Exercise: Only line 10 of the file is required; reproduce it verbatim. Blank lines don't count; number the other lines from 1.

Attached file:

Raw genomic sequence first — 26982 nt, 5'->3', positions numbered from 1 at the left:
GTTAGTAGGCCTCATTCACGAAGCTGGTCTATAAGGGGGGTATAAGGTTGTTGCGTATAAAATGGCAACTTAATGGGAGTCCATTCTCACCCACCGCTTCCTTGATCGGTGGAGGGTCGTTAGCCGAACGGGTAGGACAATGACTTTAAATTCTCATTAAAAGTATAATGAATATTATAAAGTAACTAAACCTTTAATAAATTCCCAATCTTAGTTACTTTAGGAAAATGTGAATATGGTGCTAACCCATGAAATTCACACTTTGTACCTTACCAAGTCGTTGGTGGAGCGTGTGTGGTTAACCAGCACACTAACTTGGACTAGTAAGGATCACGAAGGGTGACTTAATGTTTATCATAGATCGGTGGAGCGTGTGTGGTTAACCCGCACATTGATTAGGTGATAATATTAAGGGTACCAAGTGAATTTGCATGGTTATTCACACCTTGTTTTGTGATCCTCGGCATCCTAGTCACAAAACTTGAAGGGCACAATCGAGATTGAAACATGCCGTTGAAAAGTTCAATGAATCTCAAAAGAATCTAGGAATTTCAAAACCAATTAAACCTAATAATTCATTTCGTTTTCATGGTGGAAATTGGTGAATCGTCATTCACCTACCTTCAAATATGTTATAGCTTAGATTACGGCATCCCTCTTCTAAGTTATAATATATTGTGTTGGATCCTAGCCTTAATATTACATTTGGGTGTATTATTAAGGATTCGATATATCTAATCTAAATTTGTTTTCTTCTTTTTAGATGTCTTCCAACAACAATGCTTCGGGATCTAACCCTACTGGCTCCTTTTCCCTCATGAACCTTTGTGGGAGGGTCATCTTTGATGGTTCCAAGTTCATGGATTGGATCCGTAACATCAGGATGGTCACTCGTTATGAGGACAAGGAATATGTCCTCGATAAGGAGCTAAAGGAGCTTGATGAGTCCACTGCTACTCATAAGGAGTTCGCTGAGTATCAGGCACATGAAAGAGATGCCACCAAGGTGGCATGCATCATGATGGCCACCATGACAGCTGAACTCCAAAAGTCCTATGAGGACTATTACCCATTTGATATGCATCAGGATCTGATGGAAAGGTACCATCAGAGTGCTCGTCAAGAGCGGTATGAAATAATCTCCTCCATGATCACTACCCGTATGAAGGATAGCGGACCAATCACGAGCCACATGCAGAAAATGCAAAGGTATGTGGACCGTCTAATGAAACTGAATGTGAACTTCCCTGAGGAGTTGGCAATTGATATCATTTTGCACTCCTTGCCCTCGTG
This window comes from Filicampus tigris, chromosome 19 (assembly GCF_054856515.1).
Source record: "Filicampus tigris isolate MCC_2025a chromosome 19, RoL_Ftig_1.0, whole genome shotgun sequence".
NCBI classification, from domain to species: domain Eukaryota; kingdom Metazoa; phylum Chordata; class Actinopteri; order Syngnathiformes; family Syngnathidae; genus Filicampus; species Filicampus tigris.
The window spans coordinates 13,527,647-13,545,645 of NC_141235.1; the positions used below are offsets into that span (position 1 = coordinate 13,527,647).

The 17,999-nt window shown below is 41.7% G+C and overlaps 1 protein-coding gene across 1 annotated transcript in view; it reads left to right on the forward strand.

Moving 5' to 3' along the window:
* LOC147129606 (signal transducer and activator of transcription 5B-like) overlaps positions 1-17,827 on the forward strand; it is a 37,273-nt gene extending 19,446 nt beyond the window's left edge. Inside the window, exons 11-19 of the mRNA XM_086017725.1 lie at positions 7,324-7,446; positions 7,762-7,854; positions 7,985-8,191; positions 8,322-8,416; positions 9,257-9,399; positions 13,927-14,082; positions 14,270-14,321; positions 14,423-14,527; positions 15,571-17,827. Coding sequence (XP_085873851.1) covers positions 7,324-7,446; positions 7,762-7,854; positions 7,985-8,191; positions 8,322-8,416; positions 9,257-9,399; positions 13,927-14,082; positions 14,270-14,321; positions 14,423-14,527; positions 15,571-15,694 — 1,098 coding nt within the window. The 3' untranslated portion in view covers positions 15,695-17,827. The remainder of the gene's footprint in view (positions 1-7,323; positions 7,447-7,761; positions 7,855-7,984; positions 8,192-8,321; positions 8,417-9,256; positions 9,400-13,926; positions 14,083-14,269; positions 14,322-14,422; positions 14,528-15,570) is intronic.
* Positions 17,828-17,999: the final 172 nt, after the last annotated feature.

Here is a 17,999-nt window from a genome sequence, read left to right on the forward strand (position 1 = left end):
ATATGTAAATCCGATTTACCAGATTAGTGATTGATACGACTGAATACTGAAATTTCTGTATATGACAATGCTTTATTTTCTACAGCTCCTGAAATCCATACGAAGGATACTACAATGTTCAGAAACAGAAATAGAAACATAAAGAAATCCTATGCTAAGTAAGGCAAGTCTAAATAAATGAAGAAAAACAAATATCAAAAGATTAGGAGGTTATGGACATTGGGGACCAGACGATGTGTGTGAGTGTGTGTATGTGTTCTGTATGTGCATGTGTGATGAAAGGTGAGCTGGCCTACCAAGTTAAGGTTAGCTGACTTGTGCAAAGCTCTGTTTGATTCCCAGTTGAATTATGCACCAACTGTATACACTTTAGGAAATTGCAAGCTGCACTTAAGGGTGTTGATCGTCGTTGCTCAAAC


* Positions 17,828-17,999: the final 172 nt, after the last annotated feature.